And that concludes our coverage of the VE day flyover. For more developments on the commemorations, go to bbc.com/news. Thank you for joining us.
- Fifty-six World War Two-era military aircraft have flown over the National Mall in Washington to mark VE Day
- Seventy years ago, the Axis powers, led by Nazi Germany, surrendered in Europe
- The flyover began shortly after midday local time, watched by hundreds of veterans
- This is the first time civilian-owned aircraft have been allowed to fly above the National Mall since the 9/11 attacks
The BBC spoke to two World War Two veterans at the event who had very different experiences.
"War is hell, it truly is, its bad, really bad," Merle Hancock says, whose B-17 was shot down over Germany during a raid.
Hancock was held as a prisoner of war, witnessing fellow Americans captives die from dysentery as Germans marched them hundreds of miles from Poland to Germany to avoid liberation by Russian forces.
"If you couldn't get up the Germans would either bayonet you or shoot you." he said. For his service, the US Army awarded Mr Hancock a purple heart and a silver star.
Meanwhile, Bud Anderson said he lived his dreams as he piloted the famous P51-Mustang over Germany during the war and shot down 16 Luftwaffe.
"They call us the greatest generation and I kind of laugh about that we really were doing what we had to do."
Mr Anderson would later serve as a commander of a fighter wing in Vietnam before retiring from the service to become a test pilot for McDonnell Douglas.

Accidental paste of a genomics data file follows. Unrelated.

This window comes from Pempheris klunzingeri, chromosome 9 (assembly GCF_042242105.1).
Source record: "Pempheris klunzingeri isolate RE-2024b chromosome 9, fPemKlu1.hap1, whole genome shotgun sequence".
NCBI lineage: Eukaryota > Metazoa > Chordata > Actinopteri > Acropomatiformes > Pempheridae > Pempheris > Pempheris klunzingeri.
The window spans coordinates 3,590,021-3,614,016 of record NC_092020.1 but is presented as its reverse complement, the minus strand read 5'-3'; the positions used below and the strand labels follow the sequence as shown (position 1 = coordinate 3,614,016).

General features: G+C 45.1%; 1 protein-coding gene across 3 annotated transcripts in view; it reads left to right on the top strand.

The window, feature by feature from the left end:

As the flyover draws to a close, it's worth remembering the note President Harry Truman sent to Prime Minister Churchill upon the surrender of Germany:
With the unconditional surrender of all the armies of Nazidom and the liberation of the oppressed people of Europe from the evils of barbarism, I wish to express to you, and through you to Britain's heroic Army, Navy and Air Forces, our congratulations on their achievements. The Government of the United States is deeply appreciative of the splendid contribution of all the British Empire forces and of the British people to this magnificent victory. With warm affection, we hail our comrades-in-arms across the Atlantic.
One of the vintage planes had to make an unscheduled landing at nearby Washington Reagan International Airport.
The pilot radioed the airport to say that he was experiencing mechanical problems and was unhurt.
A spokesman for the Metropolitan Washington Airports Authority tells the BBC incidents like these are a "fairly common occurrence" and that traffic was not disrupted because the airport was closed for the ceremony.
Wally Pede, a B-17 navigator said the event was "great" for veterans.
The Missing Man Formation roars over the World War II Memorial in Washington. One plane broke from the pack, soaring skyward, and leaving the others to fly on alone - symbolising a missing man in their ranks.
Over 12m Americans served during the war, and 407,000 servicemen lost their lives.
Bill Stein, a former B-17 pilot, was shot down during the war.
The next formation is one C-47 Skytrain and one C-53 Skytrooper. One thousands C-47s were used on D-Day to drop paratroopers into France.
Up to 10,000 people were expected at today's event, including 300-500 of the last living veterans of the war.
Now flying above the National Mall are the B-24 bomber and the P-51 Mustang. The B-24 was the plane Louis Zamperini, the subject of the book Unbroken, was flying in when he was shot down